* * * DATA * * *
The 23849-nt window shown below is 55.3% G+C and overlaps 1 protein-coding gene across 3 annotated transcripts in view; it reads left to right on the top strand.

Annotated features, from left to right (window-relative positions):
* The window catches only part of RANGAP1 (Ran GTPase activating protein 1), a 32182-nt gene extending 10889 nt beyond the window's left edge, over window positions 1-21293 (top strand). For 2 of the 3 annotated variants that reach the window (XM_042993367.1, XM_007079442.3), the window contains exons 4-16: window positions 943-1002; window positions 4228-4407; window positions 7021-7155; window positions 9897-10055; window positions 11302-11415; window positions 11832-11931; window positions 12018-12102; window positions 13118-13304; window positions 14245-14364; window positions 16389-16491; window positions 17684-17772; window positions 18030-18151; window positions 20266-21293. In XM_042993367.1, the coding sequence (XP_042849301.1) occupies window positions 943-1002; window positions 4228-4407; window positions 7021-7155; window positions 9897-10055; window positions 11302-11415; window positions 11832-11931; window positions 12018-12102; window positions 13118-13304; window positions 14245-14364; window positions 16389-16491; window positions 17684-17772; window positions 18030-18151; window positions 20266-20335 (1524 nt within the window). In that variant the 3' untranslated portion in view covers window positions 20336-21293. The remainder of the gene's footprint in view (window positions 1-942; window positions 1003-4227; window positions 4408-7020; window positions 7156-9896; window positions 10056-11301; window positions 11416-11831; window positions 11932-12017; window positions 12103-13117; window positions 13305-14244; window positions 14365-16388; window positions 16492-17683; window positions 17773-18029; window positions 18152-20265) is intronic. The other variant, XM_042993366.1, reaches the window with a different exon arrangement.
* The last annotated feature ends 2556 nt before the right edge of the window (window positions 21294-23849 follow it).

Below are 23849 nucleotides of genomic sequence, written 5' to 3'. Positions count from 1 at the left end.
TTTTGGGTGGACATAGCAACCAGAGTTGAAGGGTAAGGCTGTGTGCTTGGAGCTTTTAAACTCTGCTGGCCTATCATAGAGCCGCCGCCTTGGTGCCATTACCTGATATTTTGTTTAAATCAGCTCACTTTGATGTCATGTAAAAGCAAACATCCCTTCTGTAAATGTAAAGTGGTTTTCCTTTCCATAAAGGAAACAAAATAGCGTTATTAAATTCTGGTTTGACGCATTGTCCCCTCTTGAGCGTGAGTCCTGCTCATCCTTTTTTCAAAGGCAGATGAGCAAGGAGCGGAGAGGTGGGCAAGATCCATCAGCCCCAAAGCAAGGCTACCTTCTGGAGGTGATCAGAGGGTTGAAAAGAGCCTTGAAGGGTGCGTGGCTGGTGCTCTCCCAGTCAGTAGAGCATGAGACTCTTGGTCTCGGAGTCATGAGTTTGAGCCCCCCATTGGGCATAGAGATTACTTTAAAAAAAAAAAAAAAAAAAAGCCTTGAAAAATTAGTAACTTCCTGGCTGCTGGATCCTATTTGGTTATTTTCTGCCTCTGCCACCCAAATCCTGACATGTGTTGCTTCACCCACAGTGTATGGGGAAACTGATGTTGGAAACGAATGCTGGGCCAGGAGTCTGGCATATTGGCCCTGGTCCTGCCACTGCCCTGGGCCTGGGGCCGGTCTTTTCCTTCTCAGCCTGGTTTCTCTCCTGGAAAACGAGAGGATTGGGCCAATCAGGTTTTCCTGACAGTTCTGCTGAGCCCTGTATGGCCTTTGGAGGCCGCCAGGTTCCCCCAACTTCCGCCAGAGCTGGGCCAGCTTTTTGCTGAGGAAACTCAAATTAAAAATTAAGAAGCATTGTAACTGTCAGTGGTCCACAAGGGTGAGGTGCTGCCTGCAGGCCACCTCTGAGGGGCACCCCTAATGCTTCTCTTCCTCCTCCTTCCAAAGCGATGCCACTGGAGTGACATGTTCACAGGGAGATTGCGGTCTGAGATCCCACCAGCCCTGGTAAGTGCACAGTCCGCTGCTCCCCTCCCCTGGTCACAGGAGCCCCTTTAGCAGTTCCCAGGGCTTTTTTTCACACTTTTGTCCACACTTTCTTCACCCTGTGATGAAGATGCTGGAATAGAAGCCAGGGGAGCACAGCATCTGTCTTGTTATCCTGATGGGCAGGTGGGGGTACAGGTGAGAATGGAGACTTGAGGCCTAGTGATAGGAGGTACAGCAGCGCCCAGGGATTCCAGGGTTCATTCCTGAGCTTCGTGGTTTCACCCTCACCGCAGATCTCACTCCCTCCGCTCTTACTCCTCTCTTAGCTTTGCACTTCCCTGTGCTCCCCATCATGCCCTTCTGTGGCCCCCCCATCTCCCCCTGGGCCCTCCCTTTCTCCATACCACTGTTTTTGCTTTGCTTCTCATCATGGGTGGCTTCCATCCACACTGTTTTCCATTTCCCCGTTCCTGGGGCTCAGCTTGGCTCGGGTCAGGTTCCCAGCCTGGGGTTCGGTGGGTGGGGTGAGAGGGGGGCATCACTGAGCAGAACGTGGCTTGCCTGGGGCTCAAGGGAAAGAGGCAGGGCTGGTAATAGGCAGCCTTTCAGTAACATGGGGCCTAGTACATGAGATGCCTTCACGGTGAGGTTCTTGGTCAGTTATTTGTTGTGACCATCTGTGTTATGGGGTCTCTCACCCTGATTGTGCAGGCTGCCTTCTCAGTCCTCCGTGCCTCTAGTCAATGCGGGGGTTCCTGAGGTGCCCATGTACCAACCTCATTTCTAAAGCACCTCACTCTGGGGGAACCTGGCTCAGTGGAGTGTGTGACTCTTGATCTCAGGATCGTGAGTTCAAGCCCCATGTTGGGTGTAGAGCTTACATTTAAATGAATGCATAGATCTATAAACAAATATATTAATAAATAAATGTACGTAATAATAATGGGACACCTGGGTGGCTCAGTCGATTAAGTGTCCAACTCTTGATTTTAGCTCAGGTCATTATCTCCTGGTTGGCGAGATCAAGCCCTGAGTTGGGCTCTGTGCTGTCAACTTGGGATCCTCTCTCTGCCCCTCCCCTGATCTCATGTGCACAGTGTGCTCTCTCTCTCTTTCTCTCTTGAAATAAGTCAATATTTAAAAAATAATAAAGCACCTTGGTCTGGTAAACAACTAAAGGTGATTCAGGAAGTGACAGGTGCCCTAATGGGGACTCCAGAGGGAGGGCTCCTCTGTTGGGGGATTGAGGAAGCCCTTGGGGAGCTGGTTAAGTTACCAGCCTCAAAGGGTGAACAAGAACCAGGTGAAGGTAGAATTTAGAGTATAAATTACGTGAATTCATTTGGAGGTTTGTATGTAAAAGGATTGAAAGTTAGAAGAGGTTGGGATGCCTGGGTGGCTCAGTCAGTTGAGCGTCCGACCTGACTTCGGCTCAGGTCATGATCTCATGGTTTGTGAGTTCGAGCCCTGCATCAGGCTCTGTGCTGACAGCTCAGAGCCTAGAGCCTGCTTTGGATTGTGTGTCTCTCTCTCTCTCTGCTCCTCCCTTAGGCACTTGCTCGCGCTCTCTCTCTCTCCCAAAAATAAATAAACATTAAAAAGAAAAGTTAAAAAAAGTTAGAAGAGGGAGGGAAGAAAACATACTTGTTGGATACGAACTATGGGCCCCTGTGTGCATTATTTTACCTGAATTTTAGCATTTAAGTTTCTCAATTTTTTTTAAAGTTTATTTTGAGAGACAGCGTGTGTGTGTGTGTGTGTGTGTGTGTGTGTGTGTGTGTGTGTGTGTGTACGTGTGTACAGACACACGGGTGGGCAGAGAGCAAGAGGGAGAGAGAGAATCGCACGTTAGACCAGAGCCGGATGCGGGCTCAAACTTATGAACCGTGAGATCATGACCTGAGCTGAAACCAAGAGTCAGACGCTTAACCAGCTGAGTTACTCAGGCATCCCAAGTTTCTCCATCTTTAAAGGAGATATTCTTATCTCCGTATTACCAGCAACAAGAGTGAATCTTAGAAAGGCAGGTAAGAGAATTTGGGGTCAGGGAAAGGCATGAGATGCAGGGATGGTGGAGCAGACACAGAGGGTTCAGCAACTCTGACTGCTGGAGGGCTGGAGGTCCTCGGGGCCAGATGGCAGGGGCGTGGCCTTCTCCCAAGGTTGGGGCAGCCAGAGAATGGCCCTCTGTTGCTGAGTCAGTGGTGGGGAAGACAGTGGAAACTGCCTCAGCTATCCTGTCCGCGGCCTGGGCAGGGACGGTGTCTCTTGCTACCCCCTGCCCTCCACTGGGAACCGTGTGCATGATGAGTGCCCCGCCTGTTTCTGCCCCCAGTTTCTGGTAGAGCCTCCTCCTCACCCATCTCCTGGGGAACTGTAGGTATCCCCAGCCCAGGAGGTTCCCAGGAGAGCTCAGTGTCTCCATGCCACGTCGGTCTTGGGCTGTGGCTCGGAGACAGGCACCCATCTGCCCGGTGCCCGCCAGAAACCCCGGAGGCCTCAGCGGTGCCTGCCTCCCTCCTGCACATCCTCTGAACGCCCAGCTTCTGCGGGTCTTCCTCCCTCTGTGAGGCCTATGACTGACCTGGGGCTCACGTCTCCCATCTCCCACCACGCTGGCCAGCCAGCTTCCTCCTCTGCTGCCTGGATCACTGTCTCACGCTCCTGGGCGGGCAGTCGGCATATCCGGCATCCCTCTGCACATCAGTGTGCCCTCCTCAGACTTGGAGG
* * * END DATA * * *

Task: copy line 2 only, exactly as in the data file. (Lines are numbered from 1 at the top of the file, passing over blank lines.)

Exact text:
Annotated features, from left to right (window-relative positions):